Bangladesh will sign a 15-year deal with RasGas to import liquefied natural gas (LNG) starting in 2018 as the South Asian country turns to the supercooled fuel to fill a domestic supply gap for power generation, two officials told Reuters.
The deal will be signed on September 25 in Qatar, said Mohammad Quamruzzaman, managing director of the Rupantarita Prakritik Gas Co, a unit of state-owned oil firm Petrobangla.
Under the deal, RasGas will supply 1.8mn tonnes a year of LNG for the first five years and 2.5mn tonnes a year for the next 10 after that, the Petrobangla officials said.
The deal is Bangladesh’s first LNG import agreement and will help to cover the country’s domestic natural gas shortfall.
The contract with the world’s biggest LNG exporter underscores the rise of South Asia as a new market for the fuel.
The deal is for less gas than the 4mn tonnes a year Bangladesh agreed to take in a 2011 memorandum of understanding with RasGas.
In June, Rupantarita Prakritik Gas posted a notice on its website looking to shortlist suppliers of LNG spot cargoes starting in 2018.
“We have got a huge response...about 40 companies showed their interest to supply LNG,” Quamruzzaman said.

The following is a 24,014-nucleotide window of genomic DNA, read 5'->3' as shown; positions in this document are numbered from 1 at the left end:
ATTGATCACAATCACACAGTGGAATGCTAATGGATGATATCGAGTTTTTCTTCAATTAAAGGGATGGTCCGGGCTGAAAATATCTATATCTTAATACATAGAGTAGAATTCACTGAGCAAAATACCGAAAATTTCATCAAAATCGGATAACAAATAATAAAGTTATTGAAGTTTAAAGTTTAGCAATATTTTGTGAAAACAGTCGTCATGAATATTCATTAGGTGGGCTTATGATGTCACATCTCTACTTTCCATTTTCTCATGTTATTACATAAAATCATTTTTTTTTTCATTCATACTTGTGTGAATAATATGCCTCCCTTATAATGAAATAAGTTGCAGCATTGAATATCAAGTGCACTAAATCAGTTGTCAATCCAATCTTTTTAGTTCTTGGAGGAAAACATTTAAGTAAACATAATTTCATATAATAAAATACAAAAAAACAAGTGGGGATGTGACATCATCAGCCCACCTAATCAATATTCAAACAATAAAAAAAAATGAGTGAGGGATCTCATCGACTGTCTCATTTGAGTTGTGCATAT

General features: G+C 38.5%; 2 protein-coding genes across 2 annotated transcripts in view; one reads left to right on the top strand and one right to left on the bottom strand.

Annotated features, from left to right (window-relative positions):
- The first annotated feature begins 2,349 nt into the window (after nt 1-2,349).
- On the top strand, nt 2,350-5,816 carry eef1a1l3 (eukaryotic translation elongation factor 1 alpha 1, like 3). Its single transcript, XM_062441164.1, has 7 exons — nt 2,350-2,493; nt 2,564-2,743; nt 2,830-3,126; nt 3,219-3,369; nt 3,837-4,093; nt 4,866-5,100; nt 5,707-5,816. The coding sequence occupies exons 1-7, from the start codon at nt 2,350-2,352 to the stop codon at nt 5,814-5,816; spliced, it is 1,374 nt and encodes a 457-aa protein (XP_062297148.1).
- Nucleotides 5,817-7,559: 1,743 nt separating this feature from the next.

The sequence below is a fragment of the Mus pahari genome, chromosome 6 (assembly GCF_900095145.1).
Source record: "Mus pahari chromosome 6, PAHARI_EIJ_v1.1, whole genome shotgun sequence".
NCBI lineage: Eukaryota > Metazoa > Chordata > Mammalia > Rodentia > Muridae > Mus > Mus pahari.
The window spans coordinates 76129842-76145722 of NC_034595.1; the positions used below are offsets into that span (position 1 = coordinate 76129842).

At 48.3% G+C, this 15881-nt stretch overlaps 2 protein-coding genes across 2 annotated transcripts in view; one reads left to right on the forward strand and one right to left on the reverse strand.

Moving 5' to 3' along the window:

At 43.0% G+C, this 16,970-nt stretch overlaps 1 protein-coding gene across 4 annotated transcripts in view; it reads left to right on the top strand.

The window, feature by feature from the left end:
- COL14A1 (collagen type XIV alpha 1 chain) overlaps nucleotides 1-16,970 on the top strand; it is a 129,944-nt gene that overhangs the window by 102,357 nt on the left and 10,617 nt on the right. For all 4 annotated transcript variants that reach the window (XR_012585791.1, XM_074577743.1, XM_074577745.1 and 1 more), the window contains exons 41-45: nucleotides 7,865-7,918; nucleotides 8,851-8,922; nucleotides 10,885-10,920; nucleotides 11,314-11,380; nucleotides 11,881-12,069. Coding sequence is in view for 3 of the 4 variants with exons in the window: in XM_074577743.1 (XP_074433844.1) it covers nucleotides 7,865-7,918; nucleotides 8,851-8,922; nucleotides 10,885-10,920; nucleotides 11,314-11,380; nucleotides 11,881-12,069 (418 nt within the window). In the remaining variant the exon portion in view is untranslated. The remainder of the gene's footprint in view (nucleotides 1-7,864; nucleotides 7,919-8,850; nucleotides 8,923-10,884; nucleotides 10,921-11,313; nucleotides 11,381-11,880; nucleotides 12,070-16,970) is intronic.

Bangladesh’s first floating storage and regasification unit (FSRU), supplied by Excelerate Energy of the US, is to be commissioned by April 2018. Its second, supplied by the country’s own Summit LNG of the Summit Group, is due for commissioning by next October.
Bangladesh is also looking to add two additional floating LNG terminals next year.
Bangladesh, a country of more than 160mn people, could import as much as 17.5mn tonnes of LNG a year by 2025, Nasrul Hamid, Bangladesh’s state minister for energy and power, told Reuters last month.
The country’s own gas reserves are depleting; at the same time it is seeking to almost double its power capacity to 24,000MW by 2021.
Bangladesh is planning to invest heavily in importing the fuel.
South Asia is emerging as a hotspot for LNG, with Pakistan and Bangladesh set to join India as major consumers.
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